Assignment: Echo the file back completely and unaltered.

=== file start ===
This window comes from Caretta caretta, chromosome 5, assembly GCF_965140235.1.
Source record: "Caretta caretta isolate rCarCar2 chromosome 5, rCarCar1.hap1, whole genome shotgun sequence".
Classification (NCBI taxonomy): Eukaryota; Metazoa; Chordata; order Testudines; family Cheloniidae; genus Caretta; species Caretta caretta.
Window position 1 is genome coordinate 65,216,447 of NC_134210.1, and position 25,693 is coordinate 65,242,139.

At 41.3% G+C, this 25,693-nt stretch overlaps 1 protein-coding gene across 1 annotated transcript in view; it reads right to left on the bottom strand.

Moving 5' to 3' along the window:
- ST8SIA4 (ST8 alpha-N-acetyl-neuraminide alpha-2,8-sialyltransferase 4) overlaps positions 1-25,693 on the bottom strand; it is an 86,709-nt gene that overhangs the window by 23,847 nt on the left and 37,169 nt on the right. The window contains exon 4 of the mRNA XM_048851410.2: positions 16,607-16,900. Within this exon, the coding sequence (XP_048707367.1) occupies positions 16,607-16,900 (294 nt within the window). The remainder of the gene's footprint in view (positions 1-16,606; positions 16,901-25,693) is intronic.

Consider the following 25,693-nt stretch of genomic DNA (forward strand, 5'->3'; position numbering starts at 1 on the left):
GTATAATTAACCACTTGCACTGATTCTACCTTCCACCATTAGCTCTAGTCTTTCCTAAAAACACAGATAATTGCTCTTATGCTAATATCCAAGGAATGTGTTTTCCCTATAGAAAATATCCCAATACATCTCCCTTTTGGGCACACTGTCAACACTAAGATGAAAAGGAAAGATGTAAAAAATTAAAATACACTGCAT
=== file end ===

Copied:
This window comes from Caretta caretta, chromosome 5, assembly GCF_965140235.1.
Source record: "Caretta caretta isolate rCarCar2 chromosome 5, rCarCar1.hap1, whole genome shotgun sequence".
Classification (NCBI taxonomy): Eukaryota; Metazoa; Chordata; order Testudines; family Cheloniidae; genus Caretta; species Caretta caretta.
Window position 1 is genome coordinate 65,216,447 of NC_134210.1, and position 25,693 is coordinate 65,242,139.

At 41.3% G+C, this 25,693-nt stretch overlaps 1 protein-coding gene across 1 annotated transcript in view; it reads right to left on the bottom strand.

Moving 5' to 3' along the window:
- ST8SIA4 (ST8 alpha-N-acetyl-neuraminide alpha-2,8-sialyltransferase 4) overlaps positions 1-25,693 on the bottom strand; it is an 86,709-nt gene that overhangs the window by 23,847 nt on the left and 37,169 nt on the right. The window contains exon 4 of the mRNA XM_048851410.2: positions 16,607-16,900. Within this exon, the coding sequence (XP_048707367.1) occupies positions 16,607-16,900 (294 nt within the window). The remainder of the gene's footprint in view (positions 1-16,606; positions 16,901-25,693) is intronic.

Consider the following 25,693-nt stretch of genomic DNA (forward strand, 5'->3'; position numbering starts at 1 on the left):
GTATAATTAACCACTTGCACTGATTCTACCTTCCACCATTAGCTCTAGTCTTTCCTAAAAACACAGATAATTGCTCTTATGCTAATATCCAAGGAATGTGTTTTCCCTATAGAAAATATCCCAATACATCTCCCTTTTGGGCACACTGTCAACACTAAGATGAAAAGGAAAGATGTAAAAAATTAAAATACACTGCAT